Maintain: Water regularly for 1-2 years, until the plants become established. After that, only water before heat waves or if some plants need a little help.
Where to Buy Native Plants
Theodore Payne Foundation
10459 Tuxford Street
Sun Valley, CA 91352
Marina del Rey Garden Center *
13198 Mindanao Way,
Marina del Rey, CA 90292
*Takes special orders!
8225 Waters Road
Moorpark, CA 93021
Rancho Santa Ana Botanical Garden
1500 N College Avenue
Claremont CA 91711
(Closed during Summer)
Las Pilitas Nursery **
3232 Las Pilitas Rd
Santa Margarita, CA 93453
Tree of Life Nursery **
33201 Ortega Highway
San Juan Capistrano CA 92675
**Order online for delivery! Minimums apply.
Buy Plants and Learn More at Friends of Ballona Wetlands Events!
Join Us at Our Next Event:
The next Grow Native Event will be in October, 2019.
Other places to take classes:
Grow Native! On the Road!
Host your own Grow Native! Event at your home or community space! Monday - Friday. We bring the plants, pots, soil, and supplies! For more information, please contact Neysa at firstname.lastname@example.org.
How to get started with Calscape Planting Guide.
Not sure what to plant? Choose plants from our FBW Plant List.
Check out these plant guides from the Theodore Payne Foundation!
Native Gardeners & Designers
This list is intended for referrals only and does not imply endorsement. FBW is not responsible for the practices of outside professionals.
Don’t Plant These invasives!
Just because they are sold at a Nursery, doesn’t mean you should plant it in your yard.
Periwinkle, Vinca Major
Cape Ivy, Delairea odorata
Spanish Broom, Spartium junceum
Fountain Grass, Pennisetum setaceum
Pampas Grass, Cortaderia jubata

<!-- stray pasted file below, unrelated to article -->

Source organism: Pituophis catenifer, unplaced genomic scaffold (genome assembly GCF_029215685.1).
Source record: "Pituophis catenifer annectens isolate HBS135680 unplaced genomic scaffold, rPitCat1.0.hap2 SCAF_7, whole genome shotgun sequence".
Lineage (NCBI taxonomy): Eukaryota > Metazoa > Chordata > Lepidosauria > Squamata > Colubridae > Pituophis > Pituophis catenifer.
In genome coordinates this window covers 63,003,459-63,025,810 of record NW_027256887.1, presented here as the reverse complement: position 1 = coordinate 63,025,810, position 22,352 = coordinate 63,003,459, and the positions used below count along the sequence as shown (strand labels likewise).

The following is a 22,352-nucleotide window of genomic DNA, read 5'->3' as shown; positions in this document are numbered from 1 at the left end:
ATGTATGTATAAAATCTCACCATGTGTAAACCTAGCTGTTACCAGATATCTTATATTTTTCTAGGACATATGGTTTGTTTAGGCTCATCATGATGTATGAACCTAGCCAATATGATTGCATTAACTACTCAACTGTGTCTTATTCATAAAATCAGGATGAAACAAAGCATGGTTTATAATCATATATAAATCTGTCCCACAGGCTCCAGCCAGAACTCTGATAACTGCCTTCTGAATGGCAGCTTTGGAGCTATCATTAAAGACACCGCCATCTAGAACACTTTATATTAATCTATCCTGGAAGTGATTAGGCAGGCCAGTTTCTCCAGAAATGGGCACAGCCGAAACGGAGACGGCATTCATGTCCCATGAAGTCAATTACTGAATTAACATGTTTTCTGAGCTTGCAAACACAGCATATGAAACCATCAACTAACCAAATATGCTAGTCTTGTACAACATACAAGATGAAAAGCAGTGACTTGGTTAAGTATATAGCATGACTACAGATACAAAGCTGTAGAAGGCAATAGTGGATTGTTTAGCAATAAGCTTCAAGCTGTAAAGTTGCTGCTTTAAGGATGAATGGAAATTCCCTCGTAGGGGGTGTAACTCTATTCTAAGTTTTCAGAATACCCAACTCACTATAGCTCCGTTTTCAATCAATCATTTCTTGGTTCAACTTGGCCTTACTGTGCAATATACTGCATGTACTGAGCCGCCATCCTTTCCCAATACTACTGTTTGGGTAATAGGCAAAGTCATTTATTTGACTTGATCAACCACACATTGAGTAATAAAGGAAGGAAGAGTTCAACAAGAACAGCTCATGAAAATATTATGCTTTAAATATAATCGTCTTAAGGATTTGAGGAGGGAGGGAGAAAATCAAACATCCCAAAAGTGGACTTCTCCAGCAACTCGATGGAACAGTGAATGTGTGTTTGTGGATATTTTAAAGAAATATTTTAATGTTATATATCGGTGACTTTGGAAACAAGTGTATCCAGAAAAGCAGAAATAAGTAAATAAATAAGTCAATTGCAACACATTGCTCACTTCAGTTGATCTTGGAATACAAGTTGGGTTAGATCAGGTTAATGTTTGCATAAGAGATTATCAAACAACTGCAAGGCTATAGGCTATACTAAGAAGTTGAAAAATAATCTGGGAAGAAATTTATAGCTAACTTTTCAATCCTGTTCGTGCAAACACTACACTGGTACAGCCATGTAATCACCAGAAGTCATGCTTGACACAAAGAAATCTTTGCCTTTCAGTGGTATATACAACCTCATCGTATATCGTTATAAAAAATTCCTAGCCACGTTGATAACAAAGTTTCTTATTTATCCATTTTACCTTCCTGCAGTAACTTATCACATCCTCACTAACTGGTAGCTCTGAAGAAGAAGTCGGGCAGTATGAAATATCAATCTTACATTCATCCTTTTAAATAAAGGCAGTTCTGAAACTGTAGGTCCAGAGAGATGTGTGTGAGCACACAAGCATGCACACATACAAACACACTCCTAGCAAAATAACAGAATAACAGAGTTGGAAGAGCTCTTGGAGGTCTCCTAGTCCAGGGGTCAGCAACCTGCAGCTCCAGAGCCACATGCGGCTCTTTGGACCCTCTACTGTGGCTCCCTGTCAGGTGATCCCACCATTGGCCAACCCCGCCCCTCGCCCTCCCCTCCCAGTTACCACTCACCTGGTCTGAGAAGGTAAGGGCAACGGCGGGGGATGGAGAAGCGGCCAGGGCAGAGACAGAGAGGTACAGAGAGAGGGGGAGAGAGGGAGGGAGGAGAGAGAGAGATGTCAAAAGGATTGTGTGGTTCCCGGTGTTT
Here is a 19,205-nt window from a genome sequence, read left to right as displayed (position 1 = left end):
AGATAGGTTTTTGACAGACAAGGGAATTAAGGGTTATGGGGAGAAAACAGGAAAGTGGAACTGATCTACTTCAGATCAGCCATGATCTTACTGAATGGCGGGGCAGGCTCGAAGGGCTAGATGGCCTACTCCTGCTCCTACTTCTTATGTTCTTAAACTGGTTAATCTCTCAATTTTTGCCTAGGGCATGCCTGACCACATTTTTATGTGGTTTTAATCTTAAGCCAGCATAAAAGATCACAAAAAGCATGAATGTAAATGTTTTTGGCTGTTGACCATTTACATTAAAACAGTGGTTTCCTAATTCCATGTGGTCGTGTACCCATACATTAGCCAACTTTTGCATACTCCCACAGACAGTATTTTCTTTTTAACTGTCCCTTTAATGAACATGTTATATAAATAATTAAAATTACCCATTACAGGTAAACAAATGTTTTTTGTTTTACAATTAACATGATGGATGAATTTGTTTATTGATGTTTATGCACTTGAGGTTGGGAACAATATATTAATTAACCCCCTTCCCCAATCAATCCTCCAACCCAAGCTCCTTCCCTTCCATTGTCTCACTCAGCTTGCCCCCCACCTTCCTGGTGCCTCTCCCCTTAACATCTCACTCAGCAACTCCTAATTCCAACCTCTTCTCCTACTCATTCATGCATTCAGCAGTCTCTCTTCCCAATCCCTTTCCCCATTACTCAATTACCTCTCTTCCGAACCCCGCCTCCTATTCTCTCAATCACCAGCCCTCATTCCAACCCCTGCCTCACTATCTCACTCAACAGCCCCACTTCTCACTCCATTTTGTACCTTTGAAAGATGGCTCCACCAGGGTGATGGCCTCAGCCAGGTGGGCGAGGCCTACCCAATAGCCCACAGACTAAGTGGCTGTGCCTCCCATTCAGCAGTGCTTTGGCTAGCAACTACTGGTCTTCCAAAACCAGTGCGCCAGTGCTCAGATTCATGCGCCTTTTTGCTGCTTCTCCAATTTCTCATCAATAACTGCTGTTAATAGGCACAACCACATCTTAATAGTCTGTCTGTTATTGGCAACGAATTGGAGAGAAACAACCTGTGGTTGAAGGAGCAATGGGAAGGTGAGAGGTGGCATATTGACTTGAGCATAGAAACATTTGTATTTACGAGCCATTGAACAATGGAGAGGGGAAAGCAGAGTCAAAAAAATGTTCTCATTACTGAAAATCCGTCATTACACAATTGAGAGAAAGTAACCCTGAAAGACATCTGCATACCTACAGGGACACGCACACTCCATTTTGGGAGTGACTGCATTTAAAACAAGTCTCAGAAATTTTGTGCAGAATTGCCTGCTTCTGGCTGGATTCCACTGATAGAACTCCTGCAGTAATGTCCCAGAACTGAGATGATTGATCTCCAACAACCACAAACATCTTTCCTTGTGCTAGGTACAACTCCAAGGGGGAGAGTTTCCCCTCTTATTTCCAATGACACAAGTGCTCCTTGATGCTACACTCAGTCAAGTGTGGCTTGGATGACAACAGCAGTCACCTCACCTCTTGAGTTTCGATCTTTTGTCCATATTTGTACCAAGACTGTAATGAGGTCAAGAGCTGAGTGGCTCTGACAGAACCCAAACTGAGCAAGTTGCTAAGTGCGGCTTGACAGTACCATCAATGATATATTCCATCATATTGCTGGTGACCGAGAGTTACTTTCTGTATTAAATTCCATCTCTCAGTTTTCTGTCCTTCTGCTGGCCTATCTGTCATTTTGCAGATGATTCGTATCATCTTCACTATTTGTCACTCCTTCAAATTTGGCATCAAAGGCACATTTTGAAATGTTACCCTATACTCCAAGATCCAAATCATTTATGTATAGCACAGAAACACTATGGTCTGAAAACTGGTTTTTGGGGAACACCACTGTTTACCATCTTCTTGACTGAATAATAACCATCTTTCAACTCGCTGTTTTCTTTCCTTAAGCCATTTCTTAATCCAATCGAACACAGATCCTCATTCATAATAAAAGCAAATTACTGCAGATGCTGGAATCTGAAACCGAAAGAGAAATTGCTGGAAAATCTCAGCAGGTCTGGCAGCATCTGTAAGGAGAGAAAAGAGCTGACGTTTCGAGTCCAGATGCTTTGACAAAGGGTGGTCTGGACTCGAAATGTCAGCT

Tree of Heaven, Ailanthus altisissima
Sweet Fennel, Foeniculum vulgare
Myoporum, Myoporum laetum
Giant Reed, Arundo donax
Poison Hemlock, Conium maculatum
Onionweed, Asphodelus fistulosus
Carnation Spurge, Euphorbia terracina
Perennial Pepperweed, Lepidium latifolium
Tree Tobacco, Nicotiana glauca
Harding Grass, Phalaris aquatica
Castor Bean, Ricinis communis
Umbrella Sadge, Cyperus involucratus
More about invasive weeds here.
YOU CAN HAVE ANY GARDEN YOU WANT
An Untamed Wilderness and Butterfly Haven
Try planting Indian mallow, yarrow, narrow-leaf milkweed, ceanothus, chia and other sages, CA bush sunflower, CA poppies, blue-eyed grass, CA buckwheat, CA fuchsia, dudleya, CA wild rose, and lilac verbena.
A Shrubby Hillside
Try planting matilija poppy, ceanothus, buckwheat, coast live oak, CA bush sunflower, lemonade berry, black sage, manzanita, CA sagebrush, and apricot mallow.
An Artful Mosaic
Try planting “David’s Choice’ sagebrush, manzanita, ceanothus, sea cliff buckwheat, CA buckwheat, island bush snapdragon, El Tigre pitcher sage, giant coreopsis, toyon, and pink cedros island verbena.
A Potted Paradise
Try planting Palmer’s Indian mallow, vine maple, Oregon grape, red or pink fairyduster, incense cedar, bush anemone, western redbud, coffeeberry, sage (especially hummingbird friendly), bush snapdragon, toyon, CA bay, western columbine, seaside daisy, coral bells, Conejo buckwheat, cliff spurge, CA sea lavender, lilac verbena, sedge, fescue, horsetail, deergrass, dudleya, coast or wood strawberry, and yerba buena.